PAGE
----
Nokia Siemens Networks reported a drop in first-quarter sales and a negative operating margin, but the joint venture promised an improvement in its margins in the second quarter as it continues its restructuring program.
The network infrastructure vendor is undergoing a major restructuring to focus on mobile broadband and plans to slash up to 17,000 jobs by the end of 2013 to save $1.3 billion. In the first quarter, Nokia Siemens reported net sales of $3.85 billion, down 7 percent from $4.14 billion in the year-ago period. NSN reported an operating loss of $1.3 billion in the quarter, compared with an operating loss of $185.8 million in the year-ago period, though the company noted that because it completed the acquisition of Motorola Solutions' (NYSE:MSI) networks business on April 30, 2011, its first-quarter results are not directly comparable to last year.
The vendor had an operating margin of -5 percent, compared with around break-even in the year-ago period, and NSN said it expects its margin the second quarter to "clearly" improve.
"Due to the nature of the restructuring program as well as prevailing uncertain macroeconomic conditions, the timing of improvements in profitability is uncertain and therefore Nokia Siemens Networks' non-IFRS operating margin in 2012 is expected to be volatile," the company said.
Thomas Langer, an analyst at WestLB in Dusseldorf, told Bloomberg that Nokia Siemens "has to show in coming quarters that it can attain a margin of more than 5 percent. As long as they can't show that it will remain a ball and chain for Nokia."
NSN said that its year-over-year decrease in net sales was driven primarily by a decline in sales of infrastructure equipment, which more than offset a slight increase in sales of services. Nokia CFO Timo Ihamuotila noted that services made up roughly more than half of NSN's sales in the quarter.
NSN recognized $1 billion in restructuring charges in the first quarter, and total restructuring charges to Nokia could top $1.3 billion before the end of 2012. NSN, which recently appointed telecom industry veteran Samih Elhage to the newly created position of COO, said cash preservation is a clear priority, and that the company intends to be self-funding in all aspects of its operations. Nokia Siemens said the restructuring program, combined with the company's focus on improving its financial performance, is designed to enable the company to end 2012 with higher net cash than at the end of 2011.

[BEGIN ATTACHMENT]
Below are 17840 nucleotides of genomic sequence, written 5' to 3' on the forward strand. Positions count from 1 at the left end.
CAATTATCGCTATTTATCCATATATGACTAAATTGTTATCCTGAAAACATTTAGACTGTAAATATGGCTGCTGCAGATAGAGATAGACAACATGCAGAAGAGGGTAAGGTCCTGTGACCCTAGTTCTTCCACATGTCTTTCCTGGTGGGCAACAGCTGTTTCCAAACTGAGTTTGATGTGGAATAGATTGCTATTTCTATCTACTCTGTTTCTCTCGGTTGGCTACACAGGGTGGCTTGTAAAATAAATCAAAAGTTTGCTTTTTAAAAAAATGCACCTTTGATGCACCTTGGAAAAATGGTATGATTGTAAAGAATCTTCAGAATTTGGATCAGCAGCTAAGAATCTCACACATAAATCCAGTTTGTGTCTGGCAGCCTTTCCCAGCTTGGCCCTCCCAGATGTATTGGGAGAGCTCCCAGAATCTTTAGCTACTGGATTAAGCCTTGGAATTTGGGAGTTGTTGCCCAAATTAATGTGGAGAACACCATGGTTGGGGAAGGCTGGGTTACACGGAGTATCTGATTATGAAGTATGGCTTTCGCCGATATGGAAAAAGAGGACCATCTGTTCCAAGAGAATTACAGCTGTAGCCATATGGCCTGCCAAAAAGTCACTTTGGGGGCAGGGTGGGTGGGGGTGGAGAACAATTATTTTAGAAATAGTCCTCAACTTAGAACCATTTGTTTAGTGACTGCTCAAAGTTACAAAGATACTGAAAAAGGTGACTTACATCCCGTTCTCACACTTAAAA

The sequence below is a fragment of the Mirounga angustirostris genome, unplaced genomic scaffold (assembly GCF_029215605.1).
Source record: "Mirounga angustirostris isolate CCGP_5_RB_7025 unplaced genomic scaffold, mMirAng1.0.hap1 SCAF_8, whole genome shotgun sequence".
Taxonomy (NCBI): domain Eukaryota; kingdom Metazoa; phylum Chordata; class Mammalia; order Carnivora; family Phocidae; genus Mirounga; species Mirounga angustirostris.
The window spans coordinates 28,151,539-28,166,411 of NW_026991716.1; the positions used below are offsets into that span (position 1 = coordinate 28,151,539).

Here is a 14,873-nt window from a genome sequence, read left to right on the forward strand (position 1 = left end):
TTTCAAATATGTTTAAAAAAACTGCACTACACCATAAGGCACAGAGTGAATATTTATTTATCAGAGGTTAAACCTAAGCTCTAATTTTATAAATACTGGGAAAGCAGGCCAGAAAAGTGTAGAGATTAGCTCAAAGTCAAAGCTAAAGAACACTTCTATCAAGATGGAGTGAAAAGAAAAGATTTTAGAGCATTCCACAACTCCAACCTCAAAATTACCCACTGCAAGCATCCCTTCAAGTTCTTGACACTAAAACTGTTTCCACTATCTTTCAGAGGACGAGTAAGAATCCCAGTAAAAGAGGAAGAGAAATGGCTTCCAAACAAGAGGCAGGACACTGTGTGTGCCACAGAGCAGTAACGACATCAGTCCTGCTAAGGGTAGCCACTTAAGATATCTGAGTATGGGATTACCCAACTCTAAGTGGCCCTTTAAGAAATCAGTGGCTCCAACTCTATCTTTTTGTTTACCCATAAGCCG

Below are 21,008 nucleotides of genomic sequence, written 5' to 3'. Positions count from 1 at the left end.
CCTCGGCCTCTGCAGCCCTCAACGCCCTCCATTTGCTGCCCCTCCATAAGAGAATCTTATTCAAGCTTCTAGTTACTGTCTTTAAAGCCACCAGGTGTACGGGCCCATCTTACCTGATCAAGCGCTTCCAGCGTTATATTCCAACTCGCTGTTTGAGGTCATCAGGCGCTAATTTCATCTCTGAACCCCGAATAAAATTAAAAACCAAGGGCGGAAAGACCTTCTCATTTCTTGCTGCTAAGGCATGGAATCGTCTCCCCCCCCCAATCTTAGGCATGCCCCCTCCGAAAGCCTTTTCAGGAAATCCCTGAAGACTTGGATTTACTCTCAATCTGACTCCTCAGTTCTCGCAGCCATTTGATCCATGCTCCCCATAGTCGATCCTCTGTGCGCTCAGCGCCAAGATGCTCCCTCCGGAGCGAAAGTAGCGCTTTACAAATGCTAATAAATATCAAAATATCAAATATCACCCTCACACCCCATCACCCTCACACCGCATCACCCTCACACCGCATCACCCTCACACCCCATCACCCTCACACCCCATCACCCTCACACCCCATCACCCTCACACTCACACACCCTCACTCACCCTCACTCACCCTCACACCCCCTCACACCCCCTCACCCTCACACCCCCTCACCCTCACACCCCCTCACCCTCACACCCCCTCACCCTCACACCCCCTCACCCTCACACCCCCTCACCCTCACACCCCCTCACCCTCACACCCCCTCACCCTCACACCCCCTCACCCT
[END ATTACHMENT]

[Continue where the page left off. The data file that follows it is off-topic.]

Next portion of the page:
Looking ahead, NSN's prospects may brighten, according to TBR analyst Michael Soper. "After missing the initial LTE investment cycle at Verizon (NYSE:VZ), AT&T (NYSE:T) and Sprint (NYSE:S) , NSN will get another chance to crack the U.S. Tier 1 LTE market when T-Mobile solicits contract bids," he wrote in a research note. "T-Mobile USA uses 3G equipment from Ericsson (NASDAQ:ERIC) and NSN, making NSN one of the frontrunners for the upcoming multi-vendor buildout."
Soper also said NSN will try to win small cell business from Verizon and AT&T, which will need to supplement LTE coverage and capacity in densely populated areas. "NSN's new Flexi Zone product of integrated small cells could attract the operators' attention, but both are entrenched with Ericsson and Alcatel-Lucent (NYSE:ALU), which have small cell offerings of their own," he wrote. "NSN is unlikely to win with AT&T and Verizon, as both tend to be loyal to their current telecom equipment suppliers."
- see this Nokia earnings article
- see this release
- see this Bloomberg article
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